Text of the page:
and click on the “HTML 4 character entity references “ link for a full list.

and http://www.unics.uni-hannover.de/nhtcapri/greek.win

if you really want to stretch you browser and display…

[ Edited: 09 June 2007 04:57 AM by steve_g ]
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Posted: 23 August 2011 06:44 AM   [ Ignore ]   [ # 11 ]
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Actually, “technology” is a critically important word in our human language. It’s composed of three parts, and because of its age needs to be heard as well as seen:  “tek” - “nai” - “logos”

First, one need understand that long before we invented written language, we employed sounds as a means of communications (as do many other animals on our planet). A baby’s primal scream, laughter, a moan of pleasure . . . all of these have become part of our language. Some of these sounds derive from other sounds occurring ‘naturally’—without human intervention . . . thunder, bird call, waterfalls.  Marking one of our human ‘main events’ is the sound of two stones striking together: “tek” or “click” or “tick” or “ch.” The “Stone Age” has been so labelled because of the tremendous leap forward we took when we learned the mastery of this hard, brittle, massive material . . . and we’re talking two to three million years ago.  As a teacher in those days, we needed to communicate to our engineering students that we want them to click two stones together, “Like this!” TEK!  While showing them how it’s done and what the results should be.  So to say, “it’s all in the wrist.” When the student’s first try fails, we hand her another pair of stones and say “Tek” again, until she gets it right.  “Yum,” you might say, like “Mom, now we can skin the squirrel before we eat it!”

“Tek” is the onomatopoeic word for chipping stone.  And life hasn’t been the same ever since.

“Nai” is simply the Greek affirmative . . . like, “Yes, you got it right!” When we tek until the results are correct, we have mastered the “tek-nai” or in English, “technique.” And compared to almost every other sign of life, stone tools and stone monuments stand the test of time better than drawings on papyrus or patterns in the sand.  When we engineered our new ability to write—many, many years later—chipping patterns into stone—as with grave markers—became the preferred method for longevity. These patterns are known as “logos” or “characters.” Recording events this way, “logging” as we say, has proven so valuable that today we’ll say “it is written” to justify almost anything.  And to mark the event, one of our first logos was the ‘letter’ “X”—denoting the pattern of our hands and arms as we strike the lower stone with the upper.  This logo has become known as “man’s mark” and still appears on contracts and is recognized as a symbol of a signatory’s presence at the signing of a document.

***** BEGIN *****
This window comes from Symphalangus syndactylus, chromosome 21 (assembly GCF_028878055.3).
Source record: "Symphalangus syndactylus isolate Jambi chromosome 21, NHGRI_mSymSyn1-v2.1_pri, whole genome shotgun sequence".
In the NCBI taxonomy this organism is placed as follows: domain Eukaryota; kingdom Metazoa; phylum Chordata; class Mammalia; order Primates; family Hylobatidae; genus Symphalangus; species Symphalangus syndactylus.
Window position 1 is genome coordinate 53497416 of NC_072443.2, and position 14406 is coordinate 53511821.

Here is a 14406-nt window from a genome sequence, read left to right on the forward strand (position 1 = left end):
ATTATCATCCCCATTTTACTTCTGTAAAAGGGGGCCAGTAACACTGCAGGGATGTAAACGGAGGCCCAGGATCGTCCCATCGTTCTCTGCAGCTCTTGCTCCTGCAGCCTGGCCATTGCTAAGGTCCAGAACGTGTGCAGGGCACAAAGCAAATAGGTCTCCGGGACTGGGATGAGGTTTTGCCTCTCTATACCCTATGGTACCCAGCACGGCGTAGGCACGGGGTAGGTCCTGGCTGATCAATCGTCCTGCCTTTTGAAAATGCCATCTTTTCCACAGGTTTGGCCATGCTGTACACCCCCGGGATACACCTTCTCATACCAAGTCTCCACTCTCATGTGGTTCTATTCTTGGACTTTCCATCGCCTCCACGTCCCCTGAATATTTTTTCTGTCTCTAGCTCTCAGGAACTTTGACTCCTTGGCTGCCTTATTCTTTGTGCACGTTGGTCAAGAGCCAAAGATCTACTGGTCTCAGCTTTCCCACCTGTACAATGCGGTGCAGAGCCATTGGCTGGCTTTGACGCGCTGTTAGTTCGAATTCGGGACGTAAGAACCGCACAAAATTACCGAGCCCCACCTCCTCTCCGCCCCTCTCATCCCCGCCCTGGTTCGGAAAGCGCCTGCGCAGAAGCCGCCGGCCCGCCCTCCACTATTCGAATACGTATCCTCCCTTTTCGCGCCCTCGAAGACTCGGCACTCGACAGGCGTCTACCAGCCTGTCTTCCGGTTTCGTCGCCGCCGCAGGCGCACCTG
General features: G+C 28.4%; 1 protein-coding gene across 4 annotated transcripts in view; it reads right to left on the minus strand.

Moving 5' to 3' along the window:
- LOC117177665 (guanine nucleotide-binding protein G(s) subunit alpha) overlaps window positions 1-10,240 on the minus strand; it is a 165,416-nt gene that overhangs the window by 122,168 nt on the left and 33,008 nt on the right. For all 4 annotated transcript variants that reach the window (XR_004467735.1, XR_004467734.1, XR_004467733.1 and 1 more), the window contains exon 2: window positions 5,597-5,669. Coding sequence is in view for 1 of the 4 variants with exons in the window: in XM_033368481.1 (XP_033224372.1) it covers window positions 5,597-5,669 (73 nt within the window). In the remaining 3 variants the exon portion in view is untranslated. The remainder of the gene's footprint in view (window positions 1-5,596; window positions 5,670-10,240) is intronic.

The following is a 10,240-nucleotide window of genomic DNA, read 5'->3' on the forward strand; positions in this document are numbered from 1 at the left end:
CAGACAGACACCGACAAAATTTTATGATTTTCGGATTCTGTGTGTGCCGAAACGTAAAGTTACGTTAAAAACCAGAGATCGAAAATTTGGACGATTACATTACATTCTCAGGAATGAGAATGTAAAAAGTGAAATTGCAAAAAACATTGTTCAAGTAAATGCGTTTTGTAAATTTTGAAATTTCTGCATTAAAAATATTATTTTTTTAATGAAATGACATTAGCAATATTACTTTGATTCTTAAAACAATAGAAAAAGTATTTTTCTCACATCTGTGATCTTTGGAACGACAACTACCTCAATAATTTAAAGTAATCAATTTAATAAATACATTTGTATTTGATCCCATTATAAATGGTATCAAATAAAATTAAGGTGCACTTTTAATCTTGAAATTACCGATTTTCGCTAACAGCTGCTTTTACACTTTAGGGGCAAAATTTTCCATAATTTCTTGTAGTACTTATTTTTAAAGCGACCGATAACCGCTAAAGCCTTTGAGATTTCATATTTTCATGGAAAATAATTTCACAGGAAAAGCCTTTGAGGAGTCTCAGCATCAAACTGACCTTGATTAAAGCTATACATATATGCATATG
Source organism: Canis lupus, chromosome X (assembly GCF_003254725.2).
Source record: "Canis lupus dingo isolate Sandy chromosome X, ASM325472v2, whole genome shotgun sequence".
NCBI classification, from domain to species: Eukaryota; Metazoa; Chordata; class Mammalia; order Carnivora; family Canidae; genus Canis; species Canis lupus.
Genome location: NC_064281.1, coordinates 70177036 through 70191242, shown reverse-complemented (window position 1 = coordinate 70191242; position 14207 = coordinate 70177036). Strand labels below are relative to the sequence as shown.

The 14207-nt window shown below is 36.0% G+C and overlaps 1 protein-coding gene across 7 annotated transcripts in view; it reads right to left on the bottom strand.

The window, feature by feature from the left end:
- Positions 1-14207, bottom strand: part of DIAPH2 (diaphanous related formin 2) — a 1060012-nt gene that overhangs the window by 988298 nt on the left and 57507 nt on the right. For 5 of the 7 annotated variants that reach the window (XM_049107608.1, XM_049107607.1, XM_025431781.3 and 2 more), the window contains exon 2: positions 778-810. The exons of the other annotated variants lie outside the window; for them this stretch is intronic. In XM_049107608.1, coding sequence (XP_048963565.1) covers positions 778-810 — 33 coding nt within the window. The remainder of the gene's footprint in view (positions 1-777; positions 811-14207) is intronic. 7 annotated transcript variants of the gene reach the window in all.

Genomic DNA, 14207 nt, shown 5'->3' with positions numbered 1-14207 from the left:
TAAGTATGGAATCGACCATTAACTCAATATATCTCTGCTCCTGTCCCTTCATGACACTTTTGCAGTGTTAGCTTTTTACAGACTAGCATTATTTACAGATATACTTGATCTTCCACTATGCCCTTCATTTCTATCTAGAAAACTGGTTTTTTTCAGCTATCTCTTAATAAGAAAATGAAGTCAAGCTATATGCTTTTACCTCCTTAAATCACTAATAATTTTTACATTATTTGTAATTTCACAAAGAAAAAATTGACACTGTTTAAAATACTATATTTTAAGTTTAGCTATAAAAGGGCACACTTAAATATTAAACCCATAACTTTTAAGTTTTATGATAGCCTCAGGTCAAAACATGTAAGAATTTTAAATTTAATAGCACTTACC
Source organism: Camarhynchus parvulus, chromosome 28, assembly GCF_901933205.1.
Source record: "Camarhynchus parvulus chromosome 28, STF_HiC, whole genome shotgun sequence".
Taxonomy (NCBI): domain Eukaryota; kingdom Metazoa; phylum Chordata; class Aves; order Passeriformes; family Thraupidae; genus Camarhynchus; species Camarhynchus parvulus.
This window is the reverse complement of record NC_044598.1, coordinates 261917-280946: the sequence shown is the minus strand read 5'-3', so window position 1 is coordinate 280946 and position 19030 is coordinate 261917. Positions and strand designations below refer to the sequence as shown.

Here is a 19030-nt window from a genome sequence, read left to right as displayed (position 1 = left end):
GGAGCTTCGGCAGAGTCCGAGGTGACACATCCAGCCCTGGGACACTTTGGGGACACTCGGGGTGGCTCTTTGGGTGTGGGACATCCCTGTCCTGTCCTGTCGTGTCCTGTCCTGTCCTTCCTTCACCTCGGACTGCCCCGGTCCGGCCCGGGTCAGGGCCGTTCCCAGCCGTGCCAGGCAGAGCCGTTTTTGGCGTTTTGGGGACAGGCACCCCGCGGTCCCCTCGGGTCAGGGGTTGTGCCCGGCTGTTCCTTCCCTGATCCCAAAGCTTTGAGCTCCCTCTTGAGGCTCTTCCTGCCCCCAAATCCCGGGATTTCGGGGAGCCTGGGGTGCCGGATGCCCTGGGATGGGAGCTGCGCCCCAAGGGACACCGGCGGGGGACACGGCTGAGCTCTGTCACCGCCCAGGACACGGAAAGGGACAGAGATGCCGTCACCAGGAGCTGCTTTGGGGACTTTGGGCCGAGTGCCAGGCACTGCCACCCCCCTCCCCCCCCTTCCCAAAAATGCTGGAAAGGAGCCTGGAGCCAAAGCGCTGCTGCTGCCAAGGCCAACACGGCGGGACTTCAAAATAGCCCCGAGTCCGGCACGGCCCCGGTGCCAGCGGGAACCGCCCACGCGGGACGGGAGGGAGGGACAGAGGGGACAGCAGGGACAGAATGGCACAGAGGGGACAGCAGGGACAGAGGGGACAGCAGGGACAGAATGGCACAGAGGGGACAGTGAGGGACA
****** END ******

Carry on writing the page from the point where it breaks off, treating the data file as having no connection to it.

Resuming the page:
Over time, just as with dialects, the logo X has been ‘adjusted’ into the logo “t” and the logo “k.” When the handwritten X was scribbled in charcoal by a right-handed cleric, the northeastward stroke was bold and uniform, while the southeastward-bound stroke was lighter at first and darker as it finished, creating the letter “tau” but canted to the left. Careless or casual formation of X led to the deformed logo K . . . all of which—T, K and X—are representative of the sound of striking.  A clock goes “tick, tock” because its mechanism makes slightly different sounds at each end of the pendulum swing.  Listening to a precision chronograph today, we hear simple “tick, tick” but those early stone-and-wood timepieces were not so carefully constructed.

Seen this way, “technology” is literally the written (recorded) technique (or process) for creating (there’’s that “K” sound again) something. In the kitchen we would call this a recipe, giving the exact measures and strokes and temperature and time that will produce the same product every time. In engineering, we would call it a “process specification.” If it’s written down (logged) and spells out a technique (teknai) for success, then it is—by definition—technology.  If it is an object you carry around, like a cell phone, it is a “tool” or a “product.”

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Posted: 24 August 2011 05:59 AM   [ Ignore ]   [ # 12 ]
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I’m not sure whether the above is the work of a crackpot or a jokester, but either way it should not be taken seriously.

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Posted: 24 August 2011 06:09 AM   [ Ignore ]   [ # 13 ]
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DNFTT I’d say.

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Posted: 24 August 2011 01:15 PM   [ Ignore ]   [ # 14 ]
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I think it is feeding us.